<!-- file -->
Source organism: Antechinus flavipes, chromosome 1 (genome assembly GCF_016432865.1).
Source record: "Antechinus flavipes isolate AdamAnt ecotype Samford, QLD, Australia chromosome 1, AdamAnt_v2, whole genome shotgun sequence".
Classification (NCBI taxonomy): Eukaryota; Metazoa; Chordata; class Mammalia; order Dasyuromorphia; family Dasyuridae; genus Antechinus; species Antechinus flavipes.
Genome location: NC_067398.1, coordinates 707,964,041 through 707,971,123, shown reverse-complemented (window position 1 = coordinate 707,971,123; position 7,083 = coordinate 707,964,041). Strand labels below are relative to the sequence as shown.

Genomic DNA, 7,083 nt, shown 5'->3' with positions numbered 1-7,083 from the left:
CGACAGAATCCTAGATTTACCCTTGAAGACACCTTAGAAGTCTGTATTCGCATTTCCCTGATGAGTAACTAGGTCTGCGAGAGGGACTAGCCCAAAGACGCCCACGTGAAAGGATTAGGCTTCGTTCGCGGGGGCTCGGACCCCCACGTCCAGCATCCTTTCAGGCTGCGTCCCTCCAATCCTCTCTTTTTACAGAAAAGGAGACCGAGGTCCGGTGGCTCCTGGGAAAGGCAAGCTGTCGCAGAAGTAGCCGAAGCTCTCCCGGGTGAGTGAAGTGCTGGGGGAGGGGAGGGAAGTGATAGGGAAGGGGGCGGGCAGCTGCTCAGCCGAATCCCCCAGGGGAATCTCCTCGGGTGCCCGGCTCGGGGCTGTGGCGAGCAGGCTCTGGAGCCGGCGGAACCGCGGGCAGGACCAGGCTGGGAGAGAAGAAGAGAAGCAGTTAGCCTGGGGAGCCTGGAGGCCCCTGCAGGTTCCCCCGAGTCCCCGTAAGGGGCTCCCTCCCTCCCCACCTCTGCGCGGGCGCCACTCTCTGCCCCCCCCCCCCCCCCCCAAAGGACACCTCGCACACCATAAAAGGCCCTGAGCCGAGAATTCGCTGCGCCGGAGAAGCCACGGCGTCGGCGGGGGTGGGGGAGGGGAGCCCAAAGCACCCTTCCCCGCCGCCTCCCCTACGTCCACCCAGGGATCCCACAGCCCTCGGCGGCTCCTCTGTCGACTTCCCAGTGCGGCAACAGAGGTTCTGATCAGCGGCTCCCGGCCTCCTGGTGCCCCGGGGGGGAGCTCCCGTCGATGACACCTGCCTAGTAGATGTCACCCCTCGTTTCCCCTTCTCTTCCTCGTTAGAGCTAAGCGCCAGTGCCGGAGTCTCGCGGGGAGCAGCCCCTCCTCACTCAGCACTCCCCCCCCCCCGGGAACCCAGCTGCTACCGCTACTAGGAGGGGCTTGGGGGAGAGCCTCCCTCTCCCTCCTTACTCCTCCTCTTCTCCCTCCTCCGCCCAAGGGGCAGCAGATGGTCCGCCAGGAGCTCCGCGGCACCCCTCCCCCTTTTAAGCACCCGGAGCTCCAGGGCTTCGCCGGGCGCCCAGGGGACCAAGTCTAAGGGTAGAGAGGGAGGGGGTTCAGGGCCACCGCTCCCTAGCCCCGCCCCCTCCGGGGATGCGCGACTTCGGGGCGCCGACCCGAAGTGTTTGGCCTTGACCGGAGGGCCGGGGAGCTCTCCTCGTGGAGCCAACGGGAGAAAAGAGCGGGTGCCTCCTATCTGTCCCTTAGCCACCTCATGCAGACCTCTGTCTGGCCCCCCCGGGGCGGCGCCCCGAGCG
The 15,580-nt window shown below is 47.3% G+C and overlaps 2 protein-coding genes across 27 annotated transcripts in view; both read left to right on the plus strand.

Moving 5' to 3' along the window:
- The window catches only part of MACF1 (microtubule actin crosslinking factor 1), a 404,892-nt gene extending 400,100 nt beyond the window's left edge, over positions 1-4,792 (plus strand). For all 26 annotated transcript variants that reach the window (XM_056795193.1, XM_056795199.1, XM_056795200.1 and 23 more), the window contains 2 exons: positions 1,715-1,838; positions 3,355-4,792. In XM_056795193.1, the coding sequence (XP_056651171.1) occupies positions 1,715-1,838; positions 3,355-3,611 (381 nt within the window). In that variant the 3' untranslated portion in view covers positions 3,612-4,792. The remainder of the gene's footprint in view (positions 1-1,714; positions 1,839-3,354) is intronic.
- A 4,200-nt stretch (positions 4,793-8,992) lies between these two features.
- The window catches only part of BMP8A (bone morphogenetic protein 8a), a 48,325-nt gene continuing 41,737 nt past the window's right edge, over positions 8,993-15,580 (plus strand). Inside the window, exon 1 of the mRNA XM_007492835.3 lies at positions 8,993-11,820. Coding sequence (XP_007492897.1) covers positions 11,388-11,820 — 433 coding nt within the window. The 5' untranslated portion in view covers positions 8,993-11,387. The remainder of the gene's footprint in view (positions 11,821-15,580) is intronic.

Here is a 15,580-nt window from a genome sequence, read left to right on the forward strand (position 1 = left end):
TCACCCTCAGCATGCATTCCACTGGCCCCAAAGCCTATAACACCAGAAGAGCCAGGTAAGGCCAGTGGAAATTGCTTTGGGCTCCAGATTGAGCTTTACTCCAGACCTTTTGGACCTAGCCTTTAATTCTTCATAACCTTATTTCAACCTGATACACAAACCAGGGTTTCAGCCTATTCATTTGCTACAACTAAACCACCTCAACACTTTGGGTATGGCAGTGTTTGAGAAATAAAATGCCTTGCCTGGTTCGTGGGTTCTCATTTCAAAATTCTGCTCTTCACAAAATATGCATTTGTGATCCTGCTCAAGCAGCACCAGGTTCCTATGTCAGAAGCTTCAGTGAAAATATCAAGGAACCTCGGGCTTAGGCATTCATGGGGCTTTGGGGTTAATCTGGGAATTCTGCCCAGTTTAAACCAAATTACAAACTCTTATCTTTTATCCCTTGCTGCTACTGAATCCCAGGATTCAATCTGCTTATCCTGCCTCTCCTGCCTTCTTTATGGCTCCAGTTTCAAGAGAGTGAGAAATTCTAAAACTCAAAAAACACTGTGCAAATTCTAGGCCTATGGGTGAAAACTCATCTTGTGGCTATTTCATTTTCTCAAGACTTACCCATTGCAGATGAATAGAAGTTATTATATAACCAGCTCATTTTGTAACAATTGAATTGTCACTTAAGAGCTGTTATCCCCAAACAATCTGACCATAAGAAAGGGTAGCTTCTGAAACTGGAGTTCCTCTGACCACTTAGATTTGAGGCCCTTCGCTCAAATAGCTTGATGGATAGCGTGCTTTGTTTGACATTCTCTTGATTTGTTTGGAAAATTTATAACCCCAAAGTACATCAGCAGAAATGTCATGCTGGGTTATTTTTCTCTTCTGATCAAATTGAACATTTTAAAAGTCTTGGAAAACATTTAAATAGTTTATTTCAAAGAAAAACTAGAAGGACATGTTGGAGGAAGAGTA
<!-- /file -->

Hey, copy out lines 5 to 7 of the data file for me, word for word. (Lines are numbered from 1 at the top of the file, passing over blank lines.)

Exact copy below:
Genomic DNA, 7,083 nt, shown 5'->3' with positions numbered 1-7,083 from the left:
CGACAGAATCCTAGATTTACCCTTGAAGACACCTTAGAAGTCTGTATTCGCATTTCCCTGATGAGTAACTAGGTCTGCGAGAGGGACTAGCCCAAAGACGCCCACGTGAAAGGATTAGGCTTCGTTCGCGGGGGCTCGGACCCCCACGTCCAGCATCCTTTCAGGCTGCGTCCCTCCAATCCTCTCTTTTTACAGAAAAGGAGACCGAGGTCCGGTGGCTCCTGGGAAAGGCAAGCTGTCGCAGAAGTAGCCGAAGCTCTCCCGGGTGAGTGAAGTGCTGGGGGAGGGGAGGGAAGTGATAGGGAAGGGGGCGGGCAGCTGCTCAGCCGAATCCCCCAGGGGAATCTCCTCGGGTGCCCGGCTCGGGGCTGTGGCGAGCAGGCTCTGGAGCCGGCGGAACCGCGGGCAGGACCAGGCTGGGAGAGAAGAAGAGAAGCAGTTAGCCTGGGGAGCCTGGAGGCCCCTGCAGGTTCCCCCGAGTCCCCGTAAGGGGCTCCCTCCCTCCCCACCTCTGCGCGGGCGCCACTCTCTGCCCCCCCCCCCCCCCCCCAAAGGACACCTCGCACACCATAAAAGGCCCTGAGCCGAGAATTCGCTGCGCCGGAGAAGCCACGGCGTCGGCGGGGGTGGGGGAGGGGAGCCCAAAGCACCCTTCCCCGCCGCCTCCCCTACGTCCACCCAGGGATCCCACAGCCCTCGGCGGCTCCTCTGTCGACTTCCCAGTGCGGCAACAGAGGTTCTGATCAGCGGCTCCCGGCCTCCTGGTGCCCCGGGGGGGAGCTCCCGTCGATGACACCTGCCTAGTAGATGTCACCCCTCGTTTCCCCTTCTCTTCCTCGTTAGAGCTAAGCGCCAGTGCCGGAGTCTCGCGGGGAGCAGCCCCTCCTCACTCAGCACTCCCCCCCCCCCGGGAACCCAGCTGCTACCGCTACTAGGAGGGGCTTGGGGGAGAGCCTCCCTCTCCCTCCTTACTCCTCCTCTTCTCCCTCCTCCGCCCAAGGGGCAGCAGATGGTCCGCCAGGAGCTCCGCGGCACCCCTCCCCCTTTTAAGCACCCGGAGCTCCAGGGCTTCGCCGGGCGCCCAGGGGACCAAGTCTAAGGGTAGAGAGGGAGGGGGTTCAGGGCCACCGCTCCCTAGCCCCGCCCCCTCCGGGGATGCGCGACTTCGGGGCGCCGACCCGAAGTGTTTGGCCTTGACCGGAGGGCCGGGGAGCTCTCCTCGTGGAGCCAACGGGAGAAAAGAGCGGGTGCCTCCTATCTGTCCCTTAGCCACCTCATGCAGACCTCTGTCTGGCCCCCCCGGGGCGGCGCCCCGAGCG
The 15,580-nt window shown below is 47.3% G+C and overlaps 2 protein-coding genes across 27 annotated transcripts in view; both read left to right on the plus strand.